Fri 9/20 Urban Middle Class Culture, Public
and Private - J.W. Kirton, Happy Homes and How
to Make Them.
J. Kidd, Introduction and Michael Rose, Culture, Philanthropy and the
Manchester Middle Classes, in Alan Kidd and K.W. Roberts (eds), City,
Class and Culture.
Wed 9/25 Working
Women in the City - Sally Alexander, Women's
Work in Nineteenth-Century London, A Study of the Years 1820-60s in Becoming
a Woman and Other Essays in 19th and 20th Century Feminist History
Ellen Ross, Labour and Love: Rediscovering London's
Working Class Mothers, 1870-1918 in Labour & Love. Women's Experience
of Home and Family 1850-1940.
Class and the City - Judith Walkowitz, Prostitution
and Victorian Society, Women, Class, and the State, Chapters 1, 10.
The Planned City of Spectacle
Old Paris and Haussmanization - David Pinkney,
Napoleon III and the Rebuilding of Paris.
The Paris Commune: Urban Civil War Stewart Edwards,
Introduction to the Communards of Paris, 1871.
Robert Herbert, Paris Transformed in Impressionism
Middle Class Culture and the Commodity: The Crystal
Palace - Emile Zola, The Ladies' Paradise (first half)
Fantasy, Spectacle, Desire and Consumer Culture - (second
Bohemian Counterculture and the Bourgeoisie - Jerrold
Seigel, The Boundaries of Bohemia and Publicity and Fantasy: The World
of Cabarets in Bohemian Paris[Give out Metropolitan Museum Assignment]
Immigrants in the City of Light -
Walking the Modernist City - Baudelaire (selections
from Paris Spleen: To Arsene Houssaye, Loss of a Halo, Crowds, The Stranger);
Marshall Berman, Baudelaire: Modernism in the Streets
Mon 10/21 Mass Culture - Vanessa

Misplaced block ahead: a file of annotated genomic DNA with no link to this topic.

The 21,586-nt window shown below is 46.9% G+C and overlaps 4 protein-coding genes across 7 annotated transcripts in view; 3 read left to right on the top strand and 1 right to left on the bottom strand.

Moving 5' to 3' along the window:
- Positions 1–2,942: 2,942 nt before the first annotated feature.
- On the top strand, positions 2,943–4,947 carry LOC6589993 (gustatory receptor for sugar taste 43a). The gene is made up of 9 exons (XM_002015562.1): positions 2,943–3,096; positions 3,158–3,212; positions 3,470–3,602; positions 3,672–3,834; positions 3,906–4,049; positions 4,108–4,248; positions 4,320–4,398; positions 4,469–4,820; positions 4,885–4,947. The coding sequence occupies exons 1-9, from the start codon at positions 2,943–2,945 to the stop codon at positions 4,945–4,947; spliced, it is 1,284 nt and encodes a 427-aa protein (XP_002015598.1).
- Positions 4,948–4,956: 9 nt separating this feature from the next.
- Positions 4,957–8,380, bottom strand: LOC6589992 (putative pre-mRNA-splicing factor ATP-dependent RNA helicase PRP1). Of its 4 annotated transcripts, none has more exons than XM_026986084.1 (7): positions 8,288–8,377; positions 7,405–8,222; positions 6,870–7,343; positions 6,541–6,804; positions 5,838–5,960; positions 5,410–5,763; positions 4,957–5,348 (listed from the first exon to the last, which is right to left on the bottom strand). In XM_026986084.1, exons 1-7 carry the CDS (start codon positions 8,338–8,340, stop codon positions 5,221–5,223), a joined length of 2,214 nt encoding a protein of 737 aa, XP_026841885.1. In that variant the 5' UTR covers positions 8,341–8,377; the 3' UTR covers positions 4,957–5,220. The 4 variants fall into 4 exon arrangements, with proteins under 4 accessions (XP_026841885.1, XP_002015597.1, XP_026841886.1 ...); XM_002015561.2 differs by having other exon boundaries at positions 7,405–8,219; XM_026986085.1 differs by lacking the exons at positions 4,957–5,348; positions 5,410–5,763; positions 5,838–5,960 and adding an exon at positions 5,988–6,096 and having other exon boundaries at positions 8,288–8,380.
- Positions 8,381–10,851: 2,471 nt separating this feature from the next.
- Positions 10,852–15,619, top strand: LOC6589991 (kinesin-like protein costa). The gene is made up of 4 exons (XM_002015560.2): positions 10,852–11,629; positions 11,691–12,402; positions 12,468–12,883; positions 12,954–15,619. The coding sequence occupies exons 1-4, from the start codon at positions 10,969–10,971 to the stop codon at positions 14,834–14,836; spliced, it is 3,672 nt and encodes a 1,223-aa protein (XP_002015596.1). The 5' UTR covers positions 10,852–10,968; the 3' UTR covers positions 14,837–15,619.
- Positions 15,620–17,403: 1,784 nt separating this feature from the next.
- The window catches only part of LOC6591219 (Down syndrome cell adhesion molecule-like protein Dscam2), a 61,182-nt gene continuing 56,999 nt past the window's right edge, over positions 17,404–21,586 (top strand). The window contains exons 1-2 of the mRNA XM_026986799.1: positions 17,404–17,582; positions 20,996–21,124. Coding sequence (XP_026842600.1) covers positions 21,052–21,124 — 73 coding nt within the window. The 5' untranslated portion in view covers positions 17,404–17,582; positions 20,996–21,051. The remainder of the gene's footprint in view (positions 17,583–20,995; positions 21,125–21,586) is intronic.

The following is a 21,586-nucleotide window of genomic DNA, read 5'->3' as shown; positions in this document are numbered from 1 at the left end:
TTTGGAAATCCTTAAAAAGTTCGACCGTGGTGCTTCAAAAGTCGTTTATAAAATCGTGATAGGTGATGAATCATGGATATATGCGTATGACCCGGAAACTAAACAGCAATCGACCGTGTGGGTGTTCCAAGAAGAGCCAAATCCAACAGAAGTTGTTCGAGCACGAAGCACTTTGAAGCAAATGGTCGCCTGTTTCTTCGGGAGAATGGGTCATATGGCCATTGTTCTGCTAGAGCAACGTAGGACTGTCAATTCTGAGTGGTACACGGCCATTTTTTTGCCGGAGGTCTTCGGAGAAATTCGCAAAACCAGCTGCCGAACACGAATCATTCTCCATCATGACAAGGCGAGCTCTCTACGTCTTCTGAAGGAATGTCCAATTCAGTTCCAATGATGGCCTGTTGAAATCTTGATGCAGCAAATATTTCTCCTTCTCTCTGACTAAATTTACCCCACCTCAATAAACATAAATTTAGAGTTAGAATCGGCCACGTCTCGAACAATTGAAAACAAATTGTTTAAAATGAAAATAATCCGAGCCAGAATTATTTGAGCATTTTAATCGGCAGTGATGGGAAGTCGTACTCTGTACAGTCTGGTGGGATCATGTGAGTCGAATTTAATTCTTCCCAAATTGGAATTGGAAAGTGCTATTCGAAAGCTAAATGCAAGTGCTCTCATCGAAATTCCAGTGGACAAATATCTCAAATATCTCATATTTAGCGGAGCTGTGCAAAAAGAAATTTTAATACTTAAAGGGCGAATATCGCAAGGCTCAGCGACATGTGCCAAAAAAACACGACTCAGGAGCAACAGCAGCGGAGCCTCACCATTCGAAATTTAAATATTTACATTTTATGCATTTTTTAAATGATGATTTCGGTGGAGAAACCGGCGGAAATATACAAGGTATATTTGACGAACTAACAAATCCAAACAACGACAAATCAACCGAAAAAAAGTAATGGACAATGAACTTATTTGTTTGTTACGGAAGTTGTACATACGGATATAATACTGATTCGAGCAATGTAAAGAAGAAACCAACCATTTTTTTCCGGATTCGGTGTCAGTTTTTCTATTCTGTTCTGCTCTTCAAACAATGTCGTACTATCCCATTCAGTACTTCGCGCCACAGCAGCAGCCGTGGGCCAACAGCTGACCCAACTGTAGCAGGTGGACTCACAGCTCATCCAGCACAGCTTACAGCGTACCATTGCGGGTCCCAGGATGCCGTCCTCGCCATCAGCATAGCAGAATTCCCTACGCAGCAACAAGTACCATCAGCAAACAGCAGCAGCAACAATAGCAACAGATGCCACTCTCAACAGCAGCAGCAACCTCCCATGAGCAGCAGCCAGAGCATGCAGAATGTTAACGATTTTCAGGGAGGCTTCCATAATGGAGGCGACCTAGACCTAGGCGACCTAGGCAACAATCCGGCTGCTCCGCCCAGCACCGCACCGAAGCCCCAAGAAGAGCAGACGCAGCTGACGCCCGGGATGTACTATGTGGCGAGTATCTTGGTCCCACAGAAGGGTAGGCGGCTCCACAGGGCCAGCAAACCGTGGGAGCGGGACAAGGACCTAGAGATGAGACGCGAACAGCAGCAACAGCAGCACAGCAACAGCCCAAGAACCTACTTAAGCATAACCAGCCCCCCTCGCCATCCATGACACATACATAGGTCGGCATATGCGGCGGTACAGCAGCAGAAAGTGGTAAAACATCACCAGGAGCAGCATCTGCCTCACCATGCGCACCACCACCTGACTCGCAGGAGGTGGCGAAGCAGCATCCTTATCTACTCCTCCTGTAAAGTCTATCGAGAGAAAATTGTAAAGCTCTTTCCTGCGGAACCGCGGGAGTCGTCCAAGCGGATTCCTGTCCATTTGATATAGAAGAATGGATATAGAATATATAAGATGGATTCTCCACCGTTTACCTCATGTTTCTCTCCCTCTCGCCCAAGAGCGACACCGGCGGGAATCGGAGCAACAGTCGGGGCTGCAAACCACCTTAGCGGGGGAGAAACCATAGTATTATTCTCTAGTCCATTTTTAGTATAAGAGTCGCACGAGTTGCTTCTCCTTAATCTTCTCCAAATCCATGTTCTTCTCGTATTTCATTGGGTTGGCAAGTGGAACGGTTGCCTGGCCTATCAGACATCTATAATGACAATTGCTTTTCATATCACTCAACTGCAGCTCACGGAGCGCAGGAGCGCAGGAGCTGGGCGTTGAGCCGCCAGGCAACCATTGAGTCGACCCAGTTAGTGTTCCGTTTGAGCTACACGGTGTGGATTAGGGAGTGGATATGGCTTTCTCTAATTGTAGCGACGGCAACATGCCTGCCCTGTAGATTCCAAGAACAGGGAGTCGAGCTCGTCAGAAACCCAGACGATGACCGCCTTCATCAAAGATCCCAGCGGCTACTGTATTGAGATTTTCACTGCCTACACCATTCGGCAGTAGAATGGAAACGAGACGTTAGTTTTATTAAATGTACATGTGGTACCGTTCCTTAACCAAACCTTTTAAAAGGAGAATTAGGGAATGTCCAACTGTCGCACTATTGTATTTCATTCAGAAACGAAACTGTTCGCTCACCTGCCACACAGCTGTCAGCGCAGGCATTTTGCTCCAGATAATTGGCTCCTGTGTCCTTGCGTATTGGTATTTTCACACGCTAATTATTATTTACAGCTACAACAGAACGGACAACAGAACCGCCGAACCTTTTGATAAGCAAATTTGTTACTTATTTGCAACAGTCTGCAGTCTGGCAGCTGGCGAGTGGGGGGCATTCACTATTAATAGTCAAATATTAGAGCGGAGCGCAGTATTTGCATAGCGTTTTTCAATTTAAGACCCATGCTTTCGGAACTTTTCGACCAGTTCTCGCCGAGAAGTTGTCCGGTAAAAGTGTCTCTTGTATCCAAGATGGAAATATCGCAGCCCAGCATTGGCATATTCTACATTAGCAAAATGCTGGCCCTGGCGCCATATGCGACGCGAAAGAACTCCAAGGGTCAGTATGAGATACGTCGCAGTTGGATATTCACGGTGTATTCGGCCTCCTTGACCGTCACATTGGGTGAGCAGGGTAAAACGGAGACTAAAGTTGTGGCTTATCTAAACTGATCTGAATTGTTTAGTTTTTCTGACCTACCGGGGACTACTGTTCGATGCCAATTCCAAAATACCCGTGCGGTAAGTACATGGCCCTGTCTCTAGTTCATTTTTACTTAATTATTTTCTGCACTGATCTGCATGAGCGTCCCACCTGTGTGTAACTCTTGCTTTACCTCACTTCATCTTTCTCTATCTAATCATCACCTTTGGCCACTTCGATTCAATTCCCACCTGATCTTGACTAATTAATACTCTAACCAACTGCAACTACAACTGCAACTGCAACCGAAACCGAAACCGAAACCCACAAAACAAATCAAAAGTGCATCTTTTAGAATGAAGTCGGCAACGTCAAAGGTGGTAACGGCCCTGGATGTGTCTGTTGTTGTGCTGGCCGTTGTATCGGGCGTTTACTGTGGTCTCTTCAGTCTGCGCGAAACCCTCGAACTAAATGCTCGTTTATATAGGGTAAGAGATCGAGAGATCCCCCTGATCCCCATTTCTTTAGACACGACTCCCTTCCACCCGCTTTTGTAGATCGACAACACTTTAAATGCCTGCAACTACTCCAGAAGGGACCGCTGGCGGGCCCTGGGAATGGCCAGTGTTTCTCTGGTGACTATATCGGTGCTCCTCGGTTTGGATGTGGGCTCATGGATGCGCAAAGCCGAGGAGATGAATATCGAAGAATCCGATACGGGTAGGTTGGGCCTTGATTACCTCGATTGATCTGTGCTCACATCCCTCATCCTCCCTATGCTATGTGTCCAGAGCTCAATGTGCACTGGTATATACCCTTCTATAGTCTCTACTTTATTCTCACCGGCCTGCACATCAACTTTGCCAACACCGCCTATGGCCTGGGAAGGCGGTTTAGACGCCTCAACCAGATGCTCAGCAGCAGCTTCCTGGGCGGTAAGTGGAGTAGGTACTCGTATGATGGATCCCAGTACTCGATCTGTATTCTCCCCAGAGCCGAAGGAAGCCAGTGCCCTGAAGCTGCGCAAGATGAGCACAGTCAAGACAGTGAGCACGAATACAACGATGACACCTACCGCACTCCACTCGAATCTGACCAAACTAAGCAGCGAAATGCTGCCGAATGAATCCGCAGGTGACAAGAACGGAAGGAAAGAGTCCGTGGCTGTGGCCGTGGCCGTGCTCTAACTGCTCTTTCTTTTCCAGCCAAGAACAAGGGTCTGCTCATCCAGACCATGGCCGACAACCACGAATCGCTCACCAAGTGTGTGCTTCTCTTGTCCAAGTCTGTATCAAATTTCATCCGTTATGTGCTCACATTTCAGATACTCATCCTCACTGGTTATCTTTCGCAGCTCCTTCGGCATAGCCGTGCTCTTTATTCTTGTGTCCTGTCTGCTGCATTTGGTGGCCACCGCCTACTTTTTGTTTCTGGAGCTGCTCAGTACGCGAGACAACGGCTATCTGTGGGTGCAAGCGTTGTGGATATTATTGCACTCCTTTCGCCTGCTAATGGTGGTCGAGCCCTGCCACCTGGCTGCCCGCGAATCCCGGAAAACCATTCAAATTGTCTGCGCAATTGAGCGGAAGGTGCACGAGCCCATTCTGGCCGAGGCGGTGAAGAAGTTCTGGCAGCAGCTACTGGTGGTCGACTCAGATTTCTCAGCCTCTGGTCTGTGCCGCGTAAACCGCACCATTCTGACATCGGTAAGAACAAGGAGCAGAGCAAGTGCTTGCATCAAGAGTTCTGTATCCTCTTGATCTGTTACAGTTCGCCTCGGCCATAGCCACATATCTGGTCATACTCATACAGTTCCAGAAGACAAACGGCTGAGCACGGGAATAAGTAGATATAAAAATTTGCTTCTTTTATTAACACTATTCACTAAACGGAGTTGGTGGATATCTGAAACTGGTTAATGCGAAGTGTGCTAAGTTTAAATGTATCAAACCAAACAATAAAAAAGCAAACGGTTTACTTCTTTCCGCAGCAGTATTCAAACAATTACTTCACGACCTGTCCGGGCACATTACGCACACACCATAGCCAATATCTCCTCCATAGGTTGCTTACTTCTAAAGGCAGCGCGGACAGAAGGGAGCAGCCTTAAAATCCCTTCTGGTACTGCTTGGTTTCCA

Schwartz, Public Visits to the Morgue: Flanerie in the Service of the
State in Spectacular Realities
Wed 10/23 he Painting of Modern Life
- Robert Herbert, Naturalism and Impressionism
Catch up day
York: The Modern Metropolis
Era in New York (Introduction)- Met Assignment
Ewen, 9 and 10.
Elizabeth Ewen, Immigrant Women in the Land of
Dollars, chapters: 1 and 2.
Immigration and the City during the Progressive Era: A New Culture - Abe
Cahan, Yekl and Ewen, ch. 3 and 4
Wed 11/6 Urban
Reform: Jacob Riis - Jacob Riis, How the Other
Half Lives: selections
Fri 11/8 Ewen,
Ch. 5 and 8.
Mon 11/11 Urban
Pleasures, Urban Dangers - George Chauncey, The
Bowery as Haven and Spectacle, in Gay New York. Ewen, Ch. 6 and 7.
Wed 11/13 Leisure
- John F. Kasson, Amusing the Millions: Coney
Island at the Turn of the Century:
Fri 11/15 Kasson Continued
Mon 11/18 Coney Island Continued. Kathy Peiss,
The Coney Island Excursion in Cheap Amusements.
Wed 11/20 Screening: Coney Island. Ewen, 9 &
Fri 11/22 Ewen,
13 and 14.
Mon 11/25 Race,
Identity, and the City: The Harlem Renaissance -
Rudolphe Fisher, The Caucasian Storms Harlem (1927) in Voices
from the Harlem Renaissance.
Wed 11/27-Fri 11/29 CLASSES NOT IN SESSION
Hughes - "Slave on the Block"
Wed 12/4 Robert
Moses: Urban Renewal or Devastation - Marshall
Berman, Robert Moses: The Expressway World, All That is Solid
Fri 12/6 Screening of The City (Willard Van Dyke
and Paul Strand)
Mon 12/9 Catch up day
Wed 12/11 Conclusions